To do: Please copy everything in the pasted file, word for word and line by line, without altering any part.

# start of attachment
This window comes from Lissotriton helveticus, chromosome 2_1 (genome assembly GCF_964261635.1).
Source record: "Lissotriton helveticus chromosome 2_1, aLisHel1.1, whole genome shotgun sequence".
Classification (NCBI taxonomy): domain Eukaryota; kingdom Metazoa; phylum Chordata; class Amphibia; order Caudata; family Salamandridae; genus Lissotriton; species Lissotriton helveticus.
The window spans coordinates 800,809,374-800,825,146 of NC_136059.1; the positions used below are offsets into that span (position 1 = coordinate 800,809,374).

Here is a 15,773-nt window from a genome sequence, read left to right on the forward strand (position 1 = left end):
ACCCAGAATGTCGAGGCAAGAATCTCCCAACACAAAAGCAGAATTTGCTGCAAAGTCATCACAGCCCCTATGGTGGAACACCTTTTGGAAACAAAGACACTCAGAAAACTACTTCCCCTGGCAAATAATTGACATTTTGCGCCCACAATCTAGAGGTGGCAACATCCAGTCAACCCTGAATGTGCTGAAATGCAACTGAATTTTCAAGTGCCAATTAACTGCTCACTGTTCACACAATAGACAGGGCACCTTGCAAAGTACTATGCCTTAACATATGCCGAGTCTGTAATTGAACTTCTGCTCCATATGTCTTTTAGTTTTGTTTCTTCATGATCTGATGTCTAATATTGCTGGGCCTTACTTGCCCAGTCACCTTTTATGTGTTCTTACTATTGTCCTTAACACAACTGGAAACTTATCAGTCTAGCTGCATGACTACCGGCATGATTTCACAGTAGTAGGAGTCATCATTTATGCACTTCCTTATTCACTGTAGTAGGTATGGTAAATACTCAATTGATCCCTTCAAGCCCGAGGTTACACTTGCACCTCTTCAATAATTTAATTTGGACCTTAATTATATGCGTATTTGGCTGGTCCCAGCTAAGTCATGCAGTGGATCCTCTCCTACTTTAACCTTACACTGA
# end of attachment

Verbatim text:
This window comes from Lissotriton helveticus, chromosome 2_1 (genome assembly GCF_964261635.1).
Source record: "Lissotriton helveticus chromosome 2_1, aLisHel1.1, whole genome shotgun sequence".
Classification (NCBI taxonomy): domain Eukaryota; kingdom Metazoa; phylum Chordata; class Amphibia; order Caudata; family Salamandridae; genus Lissotriton; species Lissotriton helveticus.
The window spans coordinates 800,809,374-800,825,146 of NC_136059.1; the positions used below are offsets into that span (position 1 = coordinate 800,809,374).

Here is a 15,773-nt window from a genome sequence, read left to right on the forward strand (position 1 = left end):
ACCCAGAATGTCGAGGCAAGAATCTCCCAACACAAAAGCAGAATTTGCTGCAAAGTCATCACAGCCCCTATGGTGGAACACCTTTTGGAAACAAAGACACTCAGAAAACTACTTCCCCTGGCAAATAATTGACATTTTGCGCCCACAATCTAGAGGTGGCAACATCCAGTCAACCCTGAATGTGCTGAAATGCAACTGAATTTTCAAGTGCCAATTAACTGCTCACTGTTCACACAATAGACAGGGCACCTTGCAAAGTACTATGCCTTAACATATGCCGAGTCTGTAATTGAACTTCTGCTCCATATGTCTTTTAGTTTTGTTTCTTCATGATCTGATGTCTAATATTGCTGGGCCTTACTTGCCCAGTCACCTTTTATGTGTTCTTACTATTGTCCTTAACACAACTGGAAACTTATCAGTCTAGCTGCATGACTACCGGCATGATTTCACAGTAGTAGGAGTCATCATTTATGCACTTCCTTATTCACTGTAGTAGGTATGGTAAATACTCAATTGATCCCTTCAAGCCCGAGGTTACACTTGCACCTCTTCAATAATTTAATTTGGACCTTAATTATATGCGTATTTGGCTGGTCCCAGCTAAGTCATGCAGTGGATCCTCTCCTACTTTAACCTTACACTGA